If he had played football, he’d be in the Hall of Fame. Yup, Pete Rose would be enshrined in Canton, Ohio − the Pro Football Hall of Fame. This comes to light after Rose recently sent a letter to Major League Baseball Commissioner Rob Manfred for "forgiveness."
First and foremost, Rose should have addressed his letter to the National Baseball Hall of Fame and Museum − his ban from the Hall is their call. Major League Baseball does not control the Hall of Fame.
But Canton would have been an easier route. Take a look.
Jacksonville Jaguars wide receiver Calvin Ridley joined a notable list of NFL players who were suspended by the league for gambling.
Ridley is currently serving a one-season suspension after betting on games last year while he was a member of the Atlanta Falcons. On Twitter, Ridley said he bet a total of $1,500 on NFL games.
And guess what?
Ridley will be allowed to apply for reinstatement during the week following the Super Bowl, according to the league. The NFL’s collective bargaining agreement gives him the right to appeal the suspension.
Oh, Ridley has some company, too.
In 2019, John Shaw a defensive back who was on injured reserve was suspended through the 2020 season after he bet on NFL games. A member of the Arizona Cardinals at the time of his suspension, he has not played in an NFL game since he was reinstated on March 20, 2021.
Alex Karras, one of the most dominant defensive players in NFL history, served a one-year suspension in 1963 after he admitted to placing bets on NFL games along with Packers running back Paul Hornung. He was reinstated on March 16, 1964, and played seven more years with the Detroit Lions that included his third All-Pro selection and fourth Pro Bowl selection in 1965. He was enshrined in the Pro Football Hall of Fame in 2020 − eight years after he passed away at the age of 77.
Hornung is a 1986 Hall of Fame inductee who holds NFL records for the most games with at least 30 points (twice) and 25 points (three times). An All-Pro kicker and running back, he returned to the Packers after his 1963 suspension to help them win NFL championships in 1965 and ’66.
If you’re still not convinced, the NFL has also suspended and reinstated players for violating the league’s Performance Enhancing Drug (PED) Policy.
In May, DeAndre Hopkins, the receiver for the Arizona Cardinals, was suspended for the first six games of this season − without pay. He’s back on the field and in action.
And, so too will be Cleveland Browns quarterback Deshaun Watson. He returns on Dec. 4, after an 11-game suspension, to play against his previous team, the Houston Texans. Watson was accused by more than two dozen women of sexual misconduct during massage sessions. He will also pay a fine of $5 million and undergo mandatory evaluation by behavioral experts and follow their suggested treatment program.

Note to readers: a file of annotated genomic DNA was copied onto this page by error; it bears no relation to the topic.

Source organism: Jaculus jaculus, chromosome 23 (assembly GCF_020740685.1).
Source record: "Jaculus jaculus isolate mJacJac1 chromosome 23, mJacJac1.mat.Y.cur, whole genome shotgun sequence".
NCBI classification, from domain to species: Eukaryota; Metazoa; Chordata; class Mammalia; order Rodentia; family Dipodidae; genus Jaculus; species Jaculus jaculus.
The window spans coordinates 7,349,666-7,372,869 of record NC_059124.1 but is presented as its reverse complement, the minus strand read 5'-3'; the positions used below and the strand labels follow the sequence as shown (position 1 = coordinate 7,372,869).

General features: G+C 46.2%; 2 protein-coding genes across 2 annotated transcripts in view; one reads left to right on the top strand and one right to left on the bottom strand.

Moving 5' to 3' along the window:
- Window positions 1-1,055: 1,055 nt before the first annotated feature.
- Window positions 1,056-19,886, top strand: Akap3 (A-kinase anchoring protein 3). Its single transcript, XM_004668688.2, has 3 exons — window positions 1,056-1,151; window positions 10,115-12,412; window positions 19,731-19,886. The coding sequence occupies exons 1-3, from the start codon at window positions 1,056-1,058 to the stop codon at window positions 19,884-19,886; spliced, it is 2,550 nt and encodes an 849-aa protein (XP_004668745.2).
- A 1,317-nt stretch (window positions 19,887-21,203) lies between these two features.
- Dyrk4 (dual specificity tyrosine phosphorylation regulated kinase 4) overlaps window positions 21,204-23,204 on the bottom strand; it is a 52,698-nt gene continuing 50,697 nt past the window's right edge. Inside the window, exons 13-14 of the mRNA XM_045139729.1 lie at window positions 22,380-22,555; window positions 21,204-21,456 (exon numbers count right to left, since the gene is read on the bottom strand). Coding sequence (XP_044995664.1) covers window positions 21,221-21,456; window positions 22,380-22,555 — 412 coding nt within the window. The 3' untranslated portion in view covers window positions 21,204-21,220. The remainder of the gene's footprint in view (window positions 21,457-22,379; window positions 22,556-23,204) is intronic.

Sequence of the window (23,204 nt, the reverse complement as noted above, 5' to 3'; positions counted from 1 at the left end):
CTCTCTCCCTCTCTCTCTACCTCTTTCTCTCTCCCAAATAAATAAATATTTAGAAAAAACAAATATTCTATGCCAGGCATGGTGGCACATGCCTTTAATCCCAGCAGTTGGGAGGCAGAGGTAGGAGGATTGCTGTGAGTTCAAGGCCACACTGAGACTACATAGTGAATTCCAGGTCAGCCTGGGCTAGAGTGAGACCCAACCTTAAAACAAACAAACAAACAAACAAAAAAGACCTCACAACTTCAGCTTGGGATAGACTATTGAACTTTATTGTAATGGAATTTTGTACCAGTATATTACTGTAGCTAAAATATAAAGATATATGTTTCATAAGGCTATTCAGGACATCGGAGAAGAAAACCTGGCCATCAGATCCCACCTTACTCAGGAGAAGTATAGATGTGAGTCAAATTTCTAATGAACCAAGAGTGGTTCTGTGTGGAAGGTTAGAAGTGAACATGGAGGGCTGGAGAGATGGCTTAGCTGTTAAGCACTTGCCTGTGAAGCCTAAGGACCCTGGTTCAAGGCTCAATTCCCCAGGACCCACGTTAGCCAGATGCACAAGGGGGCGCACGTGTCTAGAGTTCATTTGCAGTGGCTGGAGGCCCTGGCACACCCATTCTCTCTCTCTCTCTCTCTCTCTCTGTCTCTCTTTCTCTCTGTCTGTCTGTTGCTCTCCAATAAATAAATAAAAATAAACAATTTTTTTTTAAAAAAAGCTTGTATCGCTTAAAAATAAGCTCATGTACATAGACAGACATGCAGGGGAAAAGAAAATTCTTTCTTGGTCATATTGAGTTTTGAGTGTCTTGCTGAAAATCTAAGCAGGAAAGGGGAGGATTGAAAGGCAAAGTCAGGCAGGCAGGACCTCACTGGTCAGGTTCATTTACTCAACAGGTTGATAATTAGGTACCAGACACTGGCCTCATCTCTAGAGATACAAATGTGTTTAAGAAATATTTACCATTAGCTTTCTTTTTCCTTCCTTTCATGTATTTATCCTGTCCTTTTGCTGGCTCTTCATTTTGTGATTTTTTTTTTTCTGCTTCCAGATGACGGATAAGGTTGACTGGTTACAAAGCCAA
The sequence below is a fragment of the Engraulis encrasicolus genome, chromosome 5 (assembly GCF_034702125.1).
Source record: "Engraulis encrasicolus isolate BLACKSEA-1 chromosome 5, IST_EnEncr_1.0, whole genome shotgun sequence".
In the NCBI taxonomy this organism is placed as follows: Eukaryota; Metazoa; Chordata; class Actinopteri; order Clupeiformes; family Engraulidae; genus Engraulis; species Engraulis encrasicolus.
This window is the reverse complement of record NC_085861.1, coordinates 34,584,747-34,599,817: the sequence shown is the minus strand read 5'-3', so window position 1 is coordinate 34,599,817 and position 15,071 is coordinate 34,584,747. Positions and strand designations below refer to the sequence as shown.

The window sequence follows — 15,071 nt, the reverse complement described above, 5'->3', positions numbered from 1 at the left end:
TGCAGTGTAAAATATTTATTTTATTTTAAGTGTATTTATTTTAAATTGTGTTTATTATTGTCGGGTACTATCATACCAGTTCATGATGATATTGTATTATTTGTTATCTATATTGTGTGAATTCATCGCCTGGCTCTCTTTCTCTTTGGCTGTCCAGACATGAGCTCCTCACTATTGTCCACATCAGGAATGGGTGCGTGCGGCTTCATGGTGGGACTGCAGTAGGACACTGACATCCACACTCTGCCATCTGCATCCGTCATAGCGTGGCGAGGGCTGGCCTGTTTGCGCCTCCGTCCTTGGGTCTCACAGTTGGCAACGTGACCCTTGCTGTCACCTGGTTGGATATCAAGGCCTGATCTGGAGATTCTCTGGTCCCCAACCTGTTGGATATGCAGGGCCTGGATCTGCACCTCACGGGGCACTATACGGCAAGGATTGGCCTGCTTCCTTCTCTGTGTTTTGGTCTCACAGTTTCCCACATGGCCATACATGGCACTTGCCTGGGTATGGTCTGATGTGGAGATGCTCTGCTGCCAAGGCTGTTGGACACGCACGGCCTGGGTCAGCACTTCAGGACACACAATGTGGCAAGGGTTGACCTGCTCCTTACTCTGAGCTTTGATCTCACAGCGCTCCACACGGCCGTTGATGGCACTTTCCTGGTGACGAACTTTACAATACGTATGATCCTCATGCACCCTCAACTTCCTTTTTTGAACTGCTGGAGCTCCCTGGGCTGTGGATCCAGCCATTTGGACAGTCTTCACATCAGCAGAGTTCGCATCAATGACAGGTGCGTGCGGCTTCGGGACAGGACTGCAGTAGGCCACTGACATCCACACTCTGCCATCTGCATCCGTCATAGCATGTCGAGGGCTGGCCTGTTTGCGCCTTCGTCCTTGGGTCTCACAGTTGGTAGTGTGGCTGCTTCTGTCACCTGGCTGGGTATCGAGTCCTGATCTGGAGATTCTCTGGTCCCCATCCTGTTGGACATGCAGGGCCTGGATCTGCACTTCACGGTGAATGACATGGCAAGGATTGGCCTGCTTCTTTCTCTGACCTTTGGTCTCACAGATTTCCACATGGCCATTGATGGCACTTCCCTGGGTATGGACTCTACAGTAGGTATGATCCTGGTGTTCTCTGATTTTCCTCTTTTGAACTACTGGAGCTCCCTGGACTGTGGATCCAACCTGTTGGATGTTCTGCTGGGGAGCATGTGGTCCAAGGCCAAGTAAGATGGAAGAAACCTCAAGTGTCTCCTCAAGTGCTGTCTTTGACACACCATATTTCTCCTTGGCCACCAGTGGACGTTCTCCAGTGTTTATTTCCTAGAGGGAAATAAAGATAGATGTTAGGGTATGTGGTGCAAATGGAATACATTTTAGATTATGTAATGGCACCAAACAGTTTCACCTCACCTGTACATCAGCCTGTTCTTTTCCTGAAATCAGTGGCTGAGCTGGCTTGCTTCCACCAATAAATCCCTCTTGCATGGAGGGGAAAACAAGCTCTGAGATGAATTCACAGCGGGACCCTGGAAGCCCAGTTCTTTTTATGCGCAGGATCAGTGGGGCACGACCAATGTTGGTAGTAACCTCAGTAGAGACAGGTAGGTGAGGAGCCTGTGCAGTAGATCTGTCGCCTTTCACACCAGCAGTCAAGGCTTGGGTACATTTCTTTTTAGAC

That’s strange, since the owner of the Washington Commanders − Daniel Snyder − has faced two NFL investigations and a congressional inquiry into allegations of rampant sexual harassment of women employees. The league has put pressure on him to sell.
The Pete Rose situation is quite simple to understand, and no one explained it better than former Enquirer writer, Jim Owczarski, on June 1, 2015. Owczarski said Rose was banned from baseball in 1989 for breaking Rule 21, gambling as the manager of the Cincinnati Reds. He was not banned from the Hall of Fame, he wrote, until 1991.
Bob Costas, in Owczrarski’s report, had this to say: "Baseball made a significant mistake by not separating the Hall of Fame from every other aspect of Pete’s punishment. You can’t have any connection to gambling. It is a clear and unambiguous rule posted in every clubhouse that lifetime banishment was attached to that. Lifetime banishment. So, Pete is serving that sentence."
Costas continued: "But they didn’t put in the ineligibility for the Hall of Fame clause. That wasn’t in (then Commissioner) Bart Giamatti’s decision. The Hall of Fame’s board of director’s decided that two years after Giamatti’s decision. If I saw his name on the Hall of Fame ballot and I were a voter, and I’m not because only writers are − if I were a voter, I would vote for him."
Costas concluded: “The idea that he can never be in the employ of baseball again, that he can never receive a dime from baseball, to be officially attached to baseball, make sense. That’s the penalty. That’s the penalty. Other stuff just seems like cruel and unusual punishment to me."
To me, too. But for Rose, football would have been the easier route.
Andy Furman is a member of the Enquirer Board of Contributors. He also talks sports nationally on Fox Sports Radio, serves as PR coordinator for The Point/Arc in Northern Kentucky and writes for the Brooklyn (NY) Daily Eagle.
This article originally appeared on Cincinnati Enquirer: Opinion: Pete Rose would be in the Hall of Fame if he played football